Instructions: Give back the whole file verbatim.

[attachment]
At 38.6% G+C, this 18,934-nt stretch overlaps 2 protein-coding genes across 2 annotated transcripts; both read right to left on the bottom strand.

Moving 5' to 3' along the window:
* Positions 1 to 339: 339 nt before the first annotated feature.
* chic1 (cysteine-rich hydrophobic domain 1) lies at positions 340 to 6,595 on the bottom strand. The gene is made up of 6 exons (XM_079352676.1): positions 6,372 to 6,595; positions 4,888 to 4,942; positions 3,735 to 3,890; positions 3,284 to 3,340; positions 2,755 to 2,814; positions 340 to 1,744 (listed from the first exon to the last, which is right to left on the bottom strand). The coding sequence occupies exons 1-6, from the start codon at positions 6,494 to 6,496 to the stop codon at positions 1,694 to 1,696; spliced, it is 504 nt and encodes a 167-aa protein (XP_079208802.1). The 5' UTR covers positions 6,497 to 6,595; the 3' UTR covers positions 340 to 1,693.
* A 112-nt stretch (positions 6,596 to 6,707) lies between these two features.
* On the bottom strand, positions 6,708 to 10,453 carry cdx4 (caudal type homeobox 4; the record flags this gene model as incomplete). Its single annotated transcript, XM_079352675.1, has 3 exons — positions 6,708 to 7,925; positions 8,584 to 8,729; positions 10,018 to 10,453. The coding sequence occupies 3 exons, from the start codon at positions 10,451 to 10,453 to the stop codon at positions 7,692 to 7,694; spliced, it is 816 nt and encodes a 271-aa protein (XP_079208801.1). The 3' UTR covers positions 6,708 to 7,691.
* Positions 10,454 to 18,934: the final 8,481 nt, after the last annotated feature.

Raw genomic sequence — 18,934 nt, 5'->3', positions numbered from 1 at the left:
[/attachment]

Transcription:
At 38.6% G+C, this 18,934-nt stretch overlaps 2 protein-coding genes across 2 annotated transcripts; both read right to left on the bottom strand.

Moving 5' to 3' along the window:
* Positions 1 to 339: 339 nt before the first annotated feature.
* chic1 (cysteine-rich hydrophobic domain 1) lies at positions 340 to 6,595 on the bottom strand. The gene is made up of 6 exons (XM_079352676.1): positions 6,372 to 6,595; positions 4,888 to 4,942; positions 3,735 to 3,890; positions 3,284 to 3,340; positions 2,755 to 2,814; positions 340 to 1,744 (listed from the first exon to the last, which is right to left on the bottom strand). The coding sequence occupies exons 1-6, from the start codon at positions 6,494 to 6,496 to the stop codon at positions 1,694 to 1,696; spliced, it is 504 nt and encodes a 167-aa protein (XP_079208802.1). The 5' UTR covers positions 6,497 to 6,595; the 3' UTR covers positions 340 to 1,693.
* A 112-nt stretch (positions 6,596 to 6,707) lies between these two features.
* On the bottom strand, positions 6,708 to 10,453 carry cdx4 (caudal type homeobox 4; the record flags this gene model as incomplete). Its single annotated transcript, XM_079352675.1, has 3 exons — positions 6,708 to 7,925; positions 8,584 to 8,729; positions 10,018 to 10,453. The coding sequence occupies 3 exons, from the start codon at positions 10,451 to 10,453 to the stop codon at positions 7,692 to 7,694; spliced, it is 816 nt and encodes a 271-aa protein (XP_079208801.1). The 3' UTR covers positions 6,708 to 7,691.
* Positions 10,454 to 18,934: the final 8,481 nt, after the last annotated feature.

Raw genomic sequence — 18,934 nt, 5'->3', positions numbered from 1 at the left: